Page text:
The Icelandic Prevention Model

The Icelandic model is based on the collaboration of numerous parties, e.g. parents, teachers, community centers, sports clubs and more in the immediate vicinity of children and young people. In the 1990s, drug use among young people was a growing problem in Icelandic society. Preventive measures that had been used to educate young people about the dangers of drug use did not seem to work properly.

Cooperation of many Stakeholders

In 1997, a group of social scientists, policy makers and people working with children and young people in the field came together and sought to formulate policies and work, based on research, that could reverse the trend. The aim of this collaboration was to map the social factors that influence young people’s drug use and to design measures that could be applied in prevention work. The result was a prevention model, the Icelandic model, which is based on the collaboration of a number of stakeholders, for example parents, teachers, community centers, sports clubs and other parties in the immediate vicinity of children and young people.

Based on Research

When working on the development of the Icelandic model, it was based on both international research and the work of our researchers based on local findings. The result was a community-based approach where the emphasis was on reaching and mobilizing the parties involved in the immediate vicinity of children. This means that the local community is mobilized and seeks to increase the likelihood that young people will use their time in a positive, constructive way. This is for example done by strengthening the support role of parents and schools and increasing the opportunities for young people to engage in organized leisure activities. The model is based on working with each region, municipality, district or even school.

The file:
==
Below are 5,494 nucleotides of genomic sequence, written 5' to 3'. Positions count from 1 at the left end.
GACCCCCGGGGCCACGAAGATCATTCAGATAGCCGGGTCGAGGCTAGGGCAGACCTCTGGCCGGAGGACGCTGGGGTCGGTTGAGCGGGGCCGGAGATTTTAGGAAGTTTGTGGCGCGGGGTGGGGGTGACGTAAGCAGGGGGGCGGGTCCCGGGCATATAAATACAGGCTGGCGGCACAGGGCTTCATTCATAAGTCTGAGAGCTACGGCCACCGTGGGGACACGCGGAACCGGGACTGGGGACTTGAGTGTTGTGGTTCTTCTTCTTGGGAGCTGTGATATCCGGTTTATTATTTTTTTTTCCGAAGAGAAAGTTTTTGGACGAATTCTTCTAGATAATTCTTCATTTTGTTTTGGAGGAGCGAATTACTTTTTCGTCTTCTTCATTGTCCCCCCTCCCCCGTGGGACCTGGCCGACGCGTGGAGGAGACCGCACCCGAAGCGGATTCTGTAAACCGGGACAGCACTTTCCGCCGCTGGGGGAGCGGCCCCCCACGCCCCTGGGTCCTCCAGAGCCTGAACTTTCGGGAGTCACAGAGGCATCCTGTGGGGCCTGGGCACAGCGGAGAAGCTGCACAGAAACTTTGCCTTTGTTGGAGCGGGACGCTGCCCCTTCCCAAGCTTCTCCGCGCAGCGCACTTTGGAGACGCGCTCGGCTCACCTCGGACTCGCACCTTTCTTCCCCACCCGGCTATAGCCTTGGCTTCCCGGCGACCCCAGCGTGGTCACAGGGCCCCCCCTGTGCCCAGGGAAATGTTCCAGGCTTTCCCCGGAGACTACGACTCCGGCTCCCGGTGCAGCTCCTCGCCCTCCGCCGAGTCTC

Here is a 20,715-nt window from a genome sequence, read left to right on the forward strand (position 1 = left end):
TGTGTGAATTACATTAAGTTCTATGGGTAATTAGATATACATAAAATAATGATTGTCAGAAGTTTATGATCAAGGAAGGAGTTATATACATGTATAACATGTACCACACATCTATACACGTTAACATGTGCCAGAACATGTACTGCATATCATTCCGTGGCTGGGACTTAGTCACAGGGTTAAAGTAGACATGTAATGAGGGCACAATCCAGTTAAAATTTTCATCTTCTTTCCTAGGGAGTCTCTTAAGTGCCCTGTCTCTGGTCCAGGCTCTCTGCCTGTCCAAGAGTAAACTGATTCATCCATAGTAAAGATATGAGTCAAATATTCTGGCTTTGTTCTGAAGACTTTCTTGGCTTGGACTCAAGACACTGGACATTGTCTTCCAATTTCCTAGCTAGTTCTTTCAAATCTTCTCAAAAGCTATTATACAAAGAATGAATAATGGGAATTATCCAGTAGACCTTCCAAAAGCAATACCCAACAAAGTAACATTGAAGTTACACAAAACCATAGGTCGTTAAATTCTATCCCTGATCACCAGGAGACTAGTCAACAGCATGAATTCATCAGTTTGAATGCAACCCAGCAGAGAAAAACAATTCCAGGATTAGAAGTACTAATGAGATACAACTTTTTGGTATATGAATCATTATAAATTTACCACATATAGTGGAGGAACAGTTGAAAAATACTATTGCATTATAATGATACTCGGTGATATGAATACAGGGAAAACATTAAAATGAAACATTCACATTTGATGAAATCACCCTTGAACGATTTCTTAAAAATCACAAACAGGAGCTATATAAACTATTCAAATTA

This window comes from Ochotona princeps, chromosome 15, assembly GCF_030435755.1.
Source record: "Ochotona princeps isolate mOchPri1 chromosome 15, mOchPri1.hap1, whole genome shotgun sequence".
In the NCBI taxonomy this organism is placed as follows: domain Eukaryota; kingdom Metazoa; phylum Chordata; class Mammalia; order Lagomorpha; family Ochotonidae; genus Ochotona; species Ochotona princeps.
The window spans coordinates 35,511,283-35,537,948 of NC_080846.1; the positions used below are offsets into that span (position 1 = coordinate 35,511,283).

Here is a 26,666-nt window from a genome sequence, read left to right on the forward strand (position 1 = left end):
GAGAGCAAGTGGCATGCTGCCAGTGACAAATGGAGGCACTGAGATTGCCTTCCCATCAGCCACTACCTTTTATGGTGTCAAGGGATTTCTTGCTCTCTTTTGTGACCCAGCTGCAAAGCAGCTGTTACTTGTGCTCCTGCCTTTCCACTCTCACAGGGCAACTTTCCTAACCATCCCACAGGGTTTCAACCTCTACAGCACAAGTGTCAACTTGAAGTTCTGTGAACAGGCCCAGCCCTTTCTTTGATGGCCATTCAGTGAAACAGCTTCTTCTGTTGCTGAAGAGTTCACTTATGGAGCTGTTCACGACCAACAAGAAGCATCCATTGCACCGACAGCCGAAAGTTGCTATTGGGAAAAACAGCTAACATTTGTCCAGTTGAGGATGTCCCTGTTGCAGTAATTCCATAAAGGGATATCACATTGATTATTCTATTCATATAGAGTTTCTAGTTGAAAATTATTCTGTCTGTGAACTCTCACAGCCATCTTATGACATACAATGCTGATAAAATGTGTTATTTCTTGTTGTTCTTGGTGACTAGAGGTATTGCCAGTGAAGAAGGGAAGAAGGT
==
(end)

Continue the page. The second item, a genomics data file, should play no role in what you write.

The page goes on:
Iceland has some special features in terms of possibilities in prevention work. Due to the small size of the society, Icelanders are faster than many larger nations where it is possible to go “a whole circle” with the model in just one year. This means that it is possible to measure the situation, make a decision on intervention, apply it and then measure the results all in one calendar year. The result of this work has been visible in Iceland and alcohol and drug use among young people has declined substancially since the beginning of the first survey done in 1992. The same methods can be applied elsewhere around the globe by breaking the task down and working with findings on a school or district level.